Posts for tag: Athletes

By Dr. Angie Glynn
August 27, 2012
Category: Shoe Selection

Finding the perfect running shoe can be a difficult task.  A good running shoe can maximize your performance but a bad one could plague you with injuries.  There are many factors that go into purchasing the perfect shoe.   

There are generally 7 categories of shoe construction and knowing a little about these categories will help you make a better choice. Neutral shoes have a good blend of flexibility and stability. Flexibility shoes offer more shock-absorption. Stability shoes offer high stability and cushioning. Motion-control shoes provide rigidity and stability. Trail running shoes offer increased toe protection, outsole traction, stability and durability. Cushioned shoes are those with little support but more shock absorption. Lightweight shoes come in varying degrees of stability and cushioning.

Arch type is very important in choosing the correct shoe. Do you have a high-arched foot, one that supinates? If your feet do not roll enough, the legs absorb extra shock.  Runners should seek added cushioning but not extra support. Flat-footed runners often overpronate; their feet roll inward more than the ideal amount, increasing the risk of injury. Added cushioning and support can help. The normal arched runners have a natural rolling of the foot after impact that dissipates shock. You have a little more leniency as far as shoe choices. 





























By understanding the parts of a shoe you can make informed choices about which running shoe is best for you and your feet. 













 

 






Running shoes are formed on a last. Running shoe last patterns are important for stability. Straight lasts are built along the shoe’s straight arch to provide maximum stability. Semi-curved lasts are molded straight toward the rearfooot while having some curve toward the forefoot. This provides stability and flexibility. Curved lasts are built to curve from the toe to the heel. 

















Consider your weekly mileage. Are you running more than 32 miles, less than 18 or somewhere in between? Those running high miles may need to invest in a shoe with increased durability. Next, you must consider your BMI. Heavy runners need the added cushion and control. Remember to replace your shoes every 500-600 miles.

Running shoes are changing rapidly. The major shoe companies roll out new designs twice a year. Many offer midsole air, gel, and tube chambers; springs; recoil plates; Gore-Tex and other membrane fabrics; breathable liners and mesh outer fabrics; and better support and stability. 

Do your homework, study the shoe reviews and discuss with your doctor.  

By Dr. Tarick Abdo
July 18, 2012
Category: Sports Injury

As school slowly approaches, fall sports have started their early season practices. Specifically, cross country, tennis, and football season will be upon us shortly. Unfortunately one of the most common ailments of the lower part of the leg is shin splints medically known as Medial Tibial Stress Syndome (MTSS). The symptoms of MTSS include shin pain over the inside lower half of the leg. Pain at the start of exercise which often eases as the session continues, but can return the next morning. Mild swelling of the inner aspect of the shin bone, tibia.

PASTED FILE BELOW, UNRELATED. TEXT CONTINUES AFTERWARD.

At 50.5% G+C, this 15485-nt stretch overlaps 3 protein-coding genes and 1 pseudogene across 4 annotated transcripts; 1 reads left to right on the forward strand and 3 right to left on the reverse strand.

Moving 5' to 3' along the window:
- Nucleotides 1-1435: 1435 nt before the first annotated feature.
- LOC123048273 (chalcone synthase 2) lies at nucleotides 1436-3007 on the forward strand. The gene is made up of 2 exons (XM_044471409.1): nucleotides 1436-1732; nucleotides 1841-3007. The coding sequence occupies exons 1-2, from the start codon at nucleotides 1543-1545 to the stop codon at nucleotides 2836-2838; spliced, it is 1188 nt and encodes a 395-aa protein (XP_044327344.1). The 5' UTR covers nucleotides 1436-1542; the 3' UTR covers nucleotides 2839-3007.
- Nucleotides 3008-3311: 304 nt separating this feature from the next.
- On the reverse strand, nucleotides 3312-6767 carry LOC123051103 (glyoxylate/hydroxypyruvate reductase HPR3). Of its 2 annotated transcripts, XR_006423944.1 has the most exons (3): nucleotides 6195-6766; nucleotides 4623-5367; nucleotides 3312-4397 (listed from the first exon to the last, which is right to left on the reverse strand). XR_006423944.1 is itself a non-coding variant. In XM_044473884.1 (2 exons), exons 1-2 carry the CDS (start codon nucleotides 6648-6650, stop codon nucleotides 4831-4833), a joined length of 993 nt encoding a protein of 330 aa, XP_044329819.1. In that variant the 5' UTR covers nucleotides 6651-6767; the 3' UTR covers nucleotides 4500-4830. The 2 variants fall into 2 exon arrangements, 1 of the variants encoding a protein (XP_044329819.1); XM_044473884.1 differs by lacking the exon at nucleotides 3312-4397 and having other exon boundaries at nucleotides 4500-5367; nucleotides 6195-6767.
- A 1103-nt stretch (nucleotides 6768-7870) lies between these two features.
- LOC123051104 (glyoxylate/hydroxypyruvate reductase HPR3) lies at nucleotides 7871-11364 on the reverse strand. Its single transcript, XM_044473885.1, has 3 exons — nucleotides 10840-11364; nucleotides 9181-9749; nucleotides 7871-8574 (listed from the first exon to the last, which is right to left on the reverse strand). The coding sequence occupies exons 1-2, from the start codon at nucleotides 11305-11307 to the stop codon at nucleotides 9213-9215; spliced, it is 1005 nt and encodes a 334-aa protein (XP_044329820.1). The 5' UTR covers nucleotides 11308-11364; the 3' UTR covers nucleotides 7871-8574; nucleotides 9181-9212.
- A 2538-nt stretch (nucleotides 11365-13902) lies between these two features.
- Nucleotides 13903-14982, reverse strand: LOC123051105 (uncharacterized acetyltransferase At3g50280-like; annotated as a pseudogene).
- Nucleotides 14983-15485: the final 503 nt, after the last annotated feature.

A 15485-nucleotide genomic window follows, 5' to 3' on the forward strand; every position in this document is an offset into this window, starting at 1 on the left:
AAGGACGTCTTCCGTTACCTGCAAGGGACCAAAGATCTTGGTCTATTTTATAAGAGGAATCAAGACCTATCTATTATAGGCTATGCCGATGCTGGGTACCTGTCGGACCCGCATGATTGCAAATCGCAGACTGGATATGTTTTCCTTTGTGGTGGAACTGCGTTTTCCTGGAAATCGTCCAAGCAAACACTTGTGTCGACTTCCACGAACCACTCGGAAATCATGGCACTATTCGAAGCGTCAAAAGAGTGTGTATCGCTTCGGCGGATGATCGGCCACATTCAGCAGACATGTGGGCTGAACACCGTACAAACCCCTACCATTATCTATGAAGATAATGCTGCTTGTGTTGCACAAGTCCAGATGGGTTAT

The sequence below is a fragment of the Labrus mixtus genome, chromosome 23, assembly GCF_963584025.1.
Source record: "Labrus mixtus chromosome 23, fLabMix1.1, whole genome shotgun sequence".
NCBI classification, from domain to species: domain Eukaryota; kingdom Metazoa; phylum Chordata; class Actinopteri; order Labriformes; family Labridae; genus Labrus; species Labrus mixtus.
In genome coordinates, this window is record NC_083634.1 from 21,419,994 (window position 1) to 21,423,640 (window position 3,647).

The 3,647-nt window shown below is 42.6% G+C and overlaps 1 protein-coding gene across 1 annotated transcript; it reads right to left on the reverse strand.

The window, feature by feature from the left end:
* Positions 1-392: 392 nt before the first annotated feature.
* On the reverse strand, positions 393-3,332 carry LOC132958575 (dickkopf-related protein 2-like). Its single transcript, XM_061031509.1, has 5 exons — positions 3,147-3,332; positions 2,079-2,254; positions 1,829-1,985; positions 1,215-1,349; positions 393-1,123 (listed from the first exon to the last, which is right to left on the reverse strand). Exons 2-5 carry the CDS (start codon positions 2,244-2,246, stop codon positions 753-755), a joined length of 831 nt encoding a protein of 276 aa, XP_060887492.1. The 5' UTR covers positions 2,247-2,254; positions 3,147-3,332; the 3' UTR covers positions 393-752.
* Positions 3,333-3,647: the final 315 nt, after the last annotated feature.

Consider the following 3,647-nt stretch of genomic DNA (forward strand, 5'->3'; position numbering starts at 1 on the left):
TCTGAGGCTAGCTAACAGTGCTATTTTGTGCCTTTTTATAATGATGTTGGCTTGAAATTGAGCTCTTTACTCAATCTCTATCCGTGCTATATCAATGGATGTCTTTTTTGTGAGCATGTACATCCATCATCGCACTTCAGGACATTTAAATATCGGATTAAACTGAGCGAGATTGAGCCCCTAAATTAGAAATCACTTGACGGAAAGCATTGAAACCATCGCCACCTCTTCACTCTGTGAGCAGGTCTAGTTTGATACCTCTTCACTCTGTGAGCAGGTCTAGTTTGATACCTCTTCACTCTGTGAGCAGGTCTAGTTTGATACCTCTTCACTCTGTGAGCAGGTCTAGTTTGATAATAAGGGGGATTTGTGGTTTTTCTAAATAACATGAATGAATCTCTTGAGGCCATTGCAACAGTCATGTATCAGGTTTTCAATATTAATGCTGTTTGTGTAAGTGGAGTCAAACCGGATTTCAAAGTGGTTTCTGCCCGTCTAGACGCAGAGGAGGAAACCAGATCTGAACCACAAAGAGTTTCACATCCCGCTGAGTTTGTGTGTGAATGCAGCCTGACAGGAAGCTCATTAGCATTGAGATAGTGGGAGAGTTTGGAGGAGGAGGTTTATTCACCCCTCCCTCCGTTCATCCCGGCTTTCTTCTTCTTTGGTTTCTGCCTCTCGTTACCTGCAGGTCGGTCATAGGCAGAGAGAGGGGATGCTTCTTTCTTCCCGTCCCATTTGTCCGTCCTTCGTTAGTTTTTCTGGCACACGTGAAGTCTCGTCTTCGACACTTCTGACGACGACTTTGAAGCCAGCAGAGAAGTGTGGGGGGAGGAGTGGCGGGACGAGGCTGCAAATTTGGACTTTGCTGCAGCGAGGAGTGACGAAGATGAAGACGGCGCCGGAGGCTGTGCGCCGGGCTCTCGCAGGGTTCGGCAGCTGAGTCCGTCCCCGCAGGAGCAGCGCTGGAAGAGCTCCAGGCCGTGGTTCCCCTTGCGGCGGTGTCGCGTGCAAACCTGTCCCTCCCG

The most common cause of shin pain is inflammation of the sheath surrounding the tibia bone known as the periosteum. This results from traction forces on the periosteum from the muscles of the lower leg cause shin pain and inflammation. Shin splints is a form of compartment syndrome where the muscles in either the medial, posterior, or anterior muscle groups in the lower leg swell due to increased activity. As may be seen in cross country, tennis, and football, athletes have not maintained fitness during the offseason and start engaging in high intensity activity. Thus these individuals may need to gradually increase activity and use rest, ice, compression, and elevation to reduce their symptoms.

More typically in my practice, biomechanical factors such as excessive pronation which strains the soleus muscle. This muscle has attachments along the inside of the shin bone. When an athlete excessively or rapidly pronates this places increased stretch on the soleus muscle resulting in pain and even microfractures of the shin bone. Other muscles implicated include the Posterior tibial muscle and the Anterior Tibial muscle. An experience podiatrist can aid in the proper muscle assessment.

In this case treatment is geared toward controlling the abnormal biomechanics, this is done with a custom foot orthosis. A custom foot orthosis requires a gait evaluation to gauge the degree of pronation and any compensation by the leg. In addition, a biomechanic evaluation is done with a custom mold or scan of the foot. Finally, a weightbearing foot x-ray which evaluates the position of the bones of the foot during the stance phase of gait. Furthermore, stretching to increase flexibility of the Achilles tendon helps alleviate symptoms.

Shin splints is a debilitating condition and can become chronic if not managed aggressively and diagnosed early. Thus athletes especially early in the season need to gradually increase their activity, where the proper shoes, and warm-up efficiently to prevent the onset of shin splints. If you unfortunately develop any of the aforementioned symptoms it is imperative that one rest and ice the area; however if symptoms persist, it is imperative that you consult a trained professional. Here at the Foot & Ankle Institute we can help get you back to activity quickly we are trained to evaluate this condition and manufacture a custom foot orthosis quickly so you can return to competition.

Good Luck this season to all the cross country runners, tennis players, and football teams in the Indianapolis Metropolitan area hopefully it will be a successful, injury-free season.



Contact Us